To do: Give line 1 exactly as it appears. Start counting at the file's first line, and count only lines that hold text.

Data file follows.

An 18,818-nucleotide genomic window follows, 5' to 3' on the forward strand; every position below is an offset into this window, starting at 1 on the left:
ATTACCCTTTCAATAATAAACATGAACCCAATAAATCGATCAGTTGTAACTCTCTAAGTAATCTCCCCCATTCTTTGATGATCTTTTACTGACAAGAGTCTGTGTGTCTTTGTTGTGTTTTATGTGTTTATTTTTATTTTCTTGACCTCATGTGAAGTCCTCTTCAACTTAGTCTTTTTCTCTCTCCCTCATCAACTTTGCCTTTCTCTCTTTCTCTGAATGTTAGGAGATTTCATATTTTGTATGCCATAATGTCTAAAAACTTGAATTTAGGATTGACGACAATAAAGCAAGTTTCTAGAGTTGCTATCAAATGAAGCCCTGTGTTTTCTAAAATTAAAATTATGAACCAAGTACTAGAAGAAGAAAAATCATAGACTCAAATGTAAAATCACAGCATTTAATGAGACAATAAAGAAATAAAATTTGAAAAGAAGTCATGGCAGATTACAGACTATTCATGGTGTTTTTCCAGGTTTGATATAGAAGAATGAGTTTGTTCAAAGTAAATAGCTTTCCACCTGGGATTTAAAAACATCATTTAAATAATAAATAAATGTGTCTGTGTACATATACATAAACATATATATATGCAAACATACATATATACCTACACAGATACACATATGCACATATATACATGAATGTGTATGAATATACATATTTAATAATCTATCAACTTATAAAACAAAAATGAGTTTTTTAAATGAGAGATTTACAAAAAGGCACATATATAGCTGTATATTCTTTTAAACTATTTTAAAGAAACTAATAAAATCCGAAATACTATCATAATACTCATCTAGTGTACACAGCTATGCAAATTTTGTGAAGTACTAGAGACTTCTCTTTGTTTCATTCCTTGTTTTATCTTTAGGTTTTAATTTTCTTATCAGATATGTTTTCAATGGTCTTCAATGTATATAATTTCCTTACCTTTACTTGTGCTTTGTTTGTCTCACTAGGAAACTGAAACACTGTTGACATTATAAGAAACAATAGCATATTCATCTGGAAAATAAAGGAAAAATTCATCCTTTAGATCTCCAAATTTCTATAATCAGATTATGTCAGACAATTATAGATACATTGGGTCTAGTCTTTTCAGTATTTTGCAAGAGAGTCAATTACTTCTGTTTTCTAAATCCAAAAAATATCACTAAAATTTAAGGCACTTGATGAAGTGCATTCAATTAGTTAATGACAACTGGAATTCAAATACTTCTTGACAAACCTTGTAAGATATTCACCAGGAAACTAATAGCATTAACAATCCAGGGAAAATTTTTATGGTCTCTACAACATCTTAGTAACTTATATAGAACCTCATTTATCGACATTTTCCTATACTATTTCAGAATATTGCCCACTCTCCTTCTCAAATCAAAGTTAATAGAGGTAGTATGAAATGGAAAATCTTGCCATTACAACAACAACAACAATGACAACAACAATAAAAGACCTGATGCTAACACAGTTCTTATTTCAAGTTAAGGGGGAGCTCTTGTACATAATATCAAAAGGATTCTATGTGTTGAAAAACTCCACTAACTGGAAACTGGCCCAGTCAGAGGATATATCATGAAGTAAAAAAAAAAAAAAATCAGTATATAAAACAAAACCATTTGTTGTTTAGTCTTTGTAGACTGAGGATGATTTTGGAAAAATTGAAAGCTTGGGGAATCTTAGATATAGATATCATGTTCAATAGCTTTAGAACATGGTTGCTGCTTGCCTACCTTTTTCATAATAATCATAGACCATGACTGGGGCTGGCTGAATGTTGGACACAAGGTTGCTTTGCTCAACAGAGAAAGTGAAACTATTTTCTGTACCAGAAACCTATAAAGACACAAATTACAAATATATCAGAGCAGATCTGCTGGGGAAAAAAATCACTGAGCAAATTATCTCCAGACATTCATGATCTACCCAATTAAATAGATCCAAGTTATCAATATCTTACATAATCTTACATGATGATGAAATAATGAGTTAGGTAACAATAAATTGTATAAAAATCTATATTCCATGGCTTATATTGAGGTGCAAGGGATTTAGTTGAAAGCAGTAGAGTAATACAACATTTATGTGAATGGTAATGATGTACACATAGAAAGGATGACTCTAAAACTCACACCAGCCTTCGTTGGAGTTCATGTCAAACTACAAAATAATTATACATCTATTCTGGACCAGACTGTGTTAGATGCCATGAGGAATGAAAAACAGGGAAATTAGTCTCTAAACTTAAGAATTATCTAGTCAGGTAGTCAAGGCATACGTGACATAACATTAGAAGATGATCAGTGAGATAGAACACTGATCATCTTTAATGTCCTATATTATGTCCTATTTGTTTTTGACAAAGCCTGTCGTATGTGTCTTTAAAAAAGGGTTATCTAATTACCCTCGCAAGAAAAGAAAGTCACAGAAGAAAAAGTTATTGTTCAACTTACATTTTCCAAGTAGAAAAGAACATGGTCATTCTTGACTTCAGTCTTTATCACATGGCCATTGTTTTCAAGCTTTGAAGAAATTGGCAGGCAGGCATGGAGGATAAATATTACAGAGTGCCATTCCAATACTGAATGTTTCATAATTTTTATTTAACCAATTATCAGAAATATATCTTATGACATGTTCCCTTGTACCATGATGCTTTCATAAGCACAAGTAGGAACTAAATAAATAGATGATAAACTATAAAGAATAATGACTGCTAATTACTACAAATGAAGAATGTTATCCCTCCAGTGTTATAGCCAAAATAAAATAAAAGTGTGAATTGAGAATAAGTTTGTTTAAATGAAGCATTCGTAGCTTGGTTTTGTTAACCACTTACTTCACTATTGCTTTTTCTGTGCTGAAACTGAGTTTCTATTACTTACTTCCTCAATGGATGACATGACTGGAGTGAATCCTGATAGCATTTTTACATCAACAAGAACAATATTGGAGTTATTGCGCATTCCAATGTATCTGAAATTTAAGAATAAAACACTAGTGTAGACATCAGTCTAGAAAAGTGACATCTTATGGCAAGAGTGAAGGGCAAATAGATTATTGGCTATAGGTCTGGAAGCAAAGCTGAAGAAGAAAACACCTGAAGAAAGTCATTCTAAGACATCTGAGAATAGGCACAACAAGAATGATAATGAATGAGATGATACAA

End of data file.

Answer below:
An 18,818-nucleotide genomic window follows, 5' to 3' on the forward strand; every position below is an offset into this window, starting at 1 on the left: